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Of Medicine and Men

Biographies and Ideas in European Social Medicine between the World Wars

Iris Borowy and Anne Hardy

Social medicine was one of the key health paradigms of the early twentieth century. It perceived public health as a function of social conditions and aimed at improving it through comprehensive, horizontal strategies. Yet, it was no homogeneous or static phenomenon. Depending on time, place and circumstances, it took different, sometimes ideologically contradictory forms. This volume portrays leading medical experts from seven European countries. Their juxtaposition reveals a network of international interaction and shows how different people coped with the crises of the time in different ways, sometimes as part of the scientific mainstream, sometimes as opposition under attack, sometimes in exile. Their biographies reflect an ambivalent interplay of biomedicine, politics and social theory.


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Of Medicine and Men - lntroduction (Iris Borowy)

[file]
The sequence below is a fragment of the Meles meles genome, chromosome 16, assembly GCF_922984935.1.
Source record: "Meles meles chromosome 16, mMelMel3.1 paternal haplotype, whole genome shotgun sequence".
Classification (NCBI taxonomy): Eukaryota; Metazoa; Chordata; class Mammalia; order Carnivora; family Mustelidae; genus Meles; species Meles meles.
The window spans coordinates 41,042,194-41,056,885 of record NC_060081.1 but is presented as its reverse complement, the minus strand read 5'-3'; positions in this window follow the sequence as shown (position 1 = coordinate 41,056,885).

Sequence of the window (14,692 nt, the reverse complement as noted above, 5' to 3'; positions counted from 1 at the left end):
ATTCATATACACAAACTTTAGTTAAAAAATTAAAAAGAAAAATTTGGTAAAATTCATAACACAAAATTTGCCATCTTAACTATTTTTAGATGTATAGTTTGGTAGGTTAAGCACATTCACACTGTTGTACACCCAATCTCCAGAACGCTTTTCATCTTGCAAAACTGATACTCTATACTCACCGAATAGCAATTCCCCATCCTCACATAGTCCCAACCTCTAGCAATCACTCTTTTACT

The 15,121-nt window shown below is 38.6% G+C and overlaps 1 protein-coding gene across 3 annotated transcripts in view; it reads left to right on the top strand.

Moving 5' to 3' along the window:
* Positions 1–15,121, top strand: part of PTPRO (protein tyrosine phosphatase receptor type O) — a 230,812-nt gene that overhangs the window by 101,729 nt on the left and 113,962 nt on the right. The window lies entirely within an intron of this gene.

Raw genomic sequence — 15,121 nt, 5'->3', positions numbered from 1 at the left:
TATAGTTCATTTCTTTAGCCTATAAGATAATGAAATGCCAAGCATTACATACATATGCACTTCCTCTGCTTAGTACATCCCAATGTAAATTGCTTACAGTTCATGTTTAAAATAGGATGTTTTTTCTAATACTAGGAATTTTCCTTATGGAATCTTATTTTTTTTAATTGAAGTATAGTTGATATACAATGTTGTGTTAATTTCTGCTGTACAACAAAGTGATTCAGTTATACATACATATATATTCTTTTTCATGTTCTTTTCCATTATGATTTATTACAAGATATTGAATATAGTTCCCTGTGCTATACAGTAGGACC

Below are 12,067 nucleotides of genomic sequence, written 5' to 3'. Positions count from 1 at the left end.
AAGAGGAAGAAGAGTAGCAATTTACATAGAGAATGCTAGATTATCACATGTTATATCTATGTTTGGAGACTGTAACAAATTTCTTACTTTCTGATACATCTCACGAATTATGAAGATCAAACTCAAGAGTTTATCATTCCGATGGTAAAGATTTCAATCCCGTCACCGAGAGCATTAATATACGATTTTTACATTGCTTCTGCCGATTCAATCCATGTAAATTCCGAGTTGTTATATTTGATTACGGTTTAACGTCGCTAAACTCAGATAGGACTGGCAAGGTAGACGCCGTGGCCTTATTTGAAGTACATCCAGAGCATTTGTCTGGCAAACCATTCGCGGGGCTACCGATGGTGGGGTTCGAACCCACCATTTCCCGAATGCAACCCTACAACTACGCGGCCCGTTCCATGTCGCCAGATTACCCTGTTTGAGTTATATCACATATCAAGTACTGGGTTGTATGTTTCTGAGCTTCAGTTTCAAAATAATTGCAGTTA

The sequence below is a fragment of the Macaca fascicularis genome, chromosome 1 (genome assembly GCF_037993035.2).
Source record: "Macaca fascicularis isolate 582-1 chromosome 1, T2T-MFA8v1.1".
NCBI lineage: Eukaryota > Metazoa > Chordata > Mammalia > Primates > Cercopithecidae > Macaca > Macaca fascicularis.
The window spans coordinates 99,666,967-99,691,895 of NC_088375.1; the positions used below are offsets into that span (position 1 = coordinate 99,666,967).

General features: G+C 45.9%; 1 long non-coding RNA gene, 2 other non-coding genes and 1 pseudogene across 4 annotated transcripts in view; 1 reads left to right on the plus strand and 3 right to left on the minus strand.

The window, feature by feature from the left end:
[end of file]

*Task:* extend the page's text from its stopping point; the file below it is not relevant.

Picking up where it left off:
7 Of Medicine and Men - lntroduction Iris Borowy Biography is a popular genre. We like stories about people, whose courses through life we can follow and understand. In reassuring ways the Jives of even the most extraordinary persons, the heroes, the saviours and the monsters, unfold in categories we can relate to: hopes and ambitions, successes and failures, friendship, trust, deceit, love and hate. Biographies on Hitler, Stalin or the Soong siblings sell very well and are widely read. They have a prominent place in historiography, and justifiably so. Since by history we axiomatically assume the history of humans at its simplest level, all history is biography: an account of how people have experienced their environments, how they have reacted to them, what decisions they have taken and how these decisions have influenced the people and the world around them. Even mass phenomena consist of the ag­ gregate individual fates: famine means many people suffering hunger, demo­ graphic growth means many people having three and more surviving children and living long lives, industrial revolution means many people making inven­ tions, working in factories and living in an increasingly urban and technological environment. While we need statistics to grasp the quantitative component of reality, we need an understanding of individual fates to make sense of the num­ bers. However, the dangers of biographies are equally obvious and weil known: an overgeneralization of individual experiences i .e . accepting a few cases with their idiosyncratic aspects as representative of the !arge picture,...

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